Serotonin transporter gene promoter methylation in peripheral cells in healthy adults: Neural correlates and tissue specificity.
|Title||Serotonin transporter gene promoter methylation in peripheral cells in healthy adults: Neural correlates and tissue specificity.|
|Publication Type||Journal Article|
|Year of Publication||2017|
|Authors||Ismaylova E, Di Sante J, Szyf M, Nemoda Z, Yu W-J, Pomares FB, Turecki G, Gobbi G, Vitaro F, Tremblay RE, Booij L|
|Date Published||2017 Oct|
Early adversity can influence gene expression via epigenetic mechanisms, including DNA methylation. Peripheral tissues are essential in psychiatric epigenetics, as methylation generally cannot be assessed in the living human brain. Several magnetic resonance imaging (MRI) studies show associations of peripheral serotonin transporter gene (SLC6A4) methylation with function and/or structure of frontal-limbic circuits and brain's resting-state. Commonly used samples are derived from blood, saliva or buccal cells. However, little is known regarding which peripheral tissue is most strongly associated with human brain processes. The aim of the current study was to compare the extent of the association between peripheral SLC6A4 promoter methylation and frontal-limbic function, structure and resting-state in healthy individuals across peripheral tissues. Forty healthy prospectively-followed adults underwent anatomical, resting-state and functional MRI. Saliva-, blood- and buccal-derived DNA methylation was assessed by pyrosequencing. Blood-derived SLC6A4 methylation was positively associated with superior frontal gray matter (GM) volume and with right lateral parietal area (RLP)-frontal pole regional resting-state functional connectivity (rsFC). Saliva-derived SLC6A4 methylation was positively associated with superior frontal GM volume. Buccal-derived SLC6A4 methylation was positively associated with superior and inferior frontal and anterior cingulate cortical (ACC) GM volumes, and with RLP-ACC, frontal pole and medial prefrontal regional rsFC. Current results confirmed the relevance of peripheral methylation for frontal-limbic processes in humans. Buccal cells may be the most sensitive cell type when studying SLC6A4 promoter methylation and its associated risk for neural vulnerability and resilience for psychopathologies in which serotonin is implicated. These data should be further validated in clinical populations.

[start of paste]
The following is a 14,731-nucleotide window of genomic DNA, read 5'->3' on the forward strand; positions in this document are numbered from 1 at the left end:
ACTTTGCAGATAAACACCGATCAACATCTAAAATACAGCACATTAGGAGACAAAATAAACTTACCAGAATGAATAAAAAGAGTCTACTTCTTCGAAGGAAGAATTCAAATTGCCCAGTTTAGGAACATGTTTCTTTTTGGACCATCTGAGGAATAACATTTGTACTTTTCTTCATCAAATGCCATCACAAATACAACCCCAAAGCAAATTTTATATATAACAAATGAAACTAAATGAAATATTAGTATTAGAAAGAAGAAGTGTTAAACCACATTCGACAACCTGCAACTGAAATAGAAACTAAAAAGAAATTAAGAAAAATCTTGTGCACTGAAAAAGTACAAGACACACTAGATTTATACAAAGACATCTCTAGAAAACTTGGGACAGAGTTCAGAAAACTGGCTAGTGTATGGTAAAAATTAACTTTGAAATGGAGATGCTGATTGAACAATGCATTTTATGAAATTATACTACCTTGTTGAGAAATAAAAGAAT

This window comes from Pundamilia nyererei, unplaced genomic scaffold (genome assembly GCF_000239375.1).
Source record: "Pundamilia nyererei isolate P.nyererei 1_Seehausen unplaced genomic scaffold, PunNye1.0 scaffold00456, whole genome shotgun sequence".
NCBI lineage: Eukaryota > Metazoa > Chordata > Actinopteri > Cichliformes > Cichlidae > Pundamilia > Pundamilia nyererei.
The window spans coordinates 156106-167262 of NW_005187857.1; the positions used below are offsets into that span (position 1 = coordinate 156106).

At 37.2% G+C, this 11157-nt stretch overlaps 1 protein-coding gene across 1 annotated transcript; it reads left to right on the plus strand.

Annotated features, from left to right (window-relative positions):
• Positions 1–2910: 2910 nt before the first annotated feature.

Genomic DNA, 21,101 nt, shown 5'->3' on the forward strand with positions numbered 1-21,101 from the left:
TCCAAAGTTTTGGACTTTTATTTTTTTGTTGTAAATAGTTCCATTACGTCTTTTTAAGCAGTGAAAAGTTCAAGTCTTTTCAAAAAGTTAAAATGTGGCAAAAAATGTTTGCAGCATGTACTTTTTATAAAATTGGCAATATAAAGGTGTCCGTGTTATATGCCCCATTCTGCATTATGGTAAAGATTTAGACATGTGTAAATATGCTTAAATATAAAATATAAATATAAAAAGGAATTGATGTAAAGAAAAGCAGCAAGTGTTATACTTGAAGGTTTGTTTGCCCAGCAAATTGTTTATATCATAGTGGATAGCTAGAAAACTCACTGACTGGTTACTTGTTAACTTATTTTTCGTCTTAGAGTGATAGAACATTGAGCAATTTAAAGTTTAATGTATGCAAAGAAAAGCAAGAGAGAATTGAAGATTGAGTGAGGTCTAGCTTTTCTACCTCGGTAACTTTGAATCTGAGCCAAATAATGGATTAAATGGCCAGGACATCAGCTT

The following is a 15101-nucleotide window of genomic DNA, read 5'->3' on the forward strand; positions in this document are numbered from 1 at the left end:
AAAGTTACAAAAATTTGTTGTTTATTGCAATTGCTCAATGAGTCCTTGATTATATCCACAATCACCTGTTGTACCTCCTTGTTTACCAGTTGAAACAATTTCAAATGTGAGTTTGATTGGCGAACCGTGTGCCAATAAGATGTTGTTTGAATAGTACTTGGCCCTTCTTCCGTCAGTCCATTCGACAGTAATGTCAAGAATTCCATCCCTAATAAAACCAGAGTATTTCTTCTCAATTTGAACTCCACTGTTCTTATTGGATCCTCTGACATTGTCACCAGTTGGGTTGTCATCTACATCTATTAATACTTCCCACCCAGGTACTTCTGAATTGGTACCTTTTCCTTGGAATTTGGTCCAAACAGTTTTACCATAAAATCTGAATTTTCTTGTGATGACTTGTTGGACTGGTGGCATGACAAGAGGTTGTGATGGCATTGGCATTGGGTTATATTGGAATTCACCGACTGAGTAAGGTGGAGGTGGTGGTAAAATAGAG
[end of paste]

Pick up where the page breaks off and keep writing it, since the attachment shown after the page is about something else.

|Alternate Journal||Eur Neuropsychopharmacol|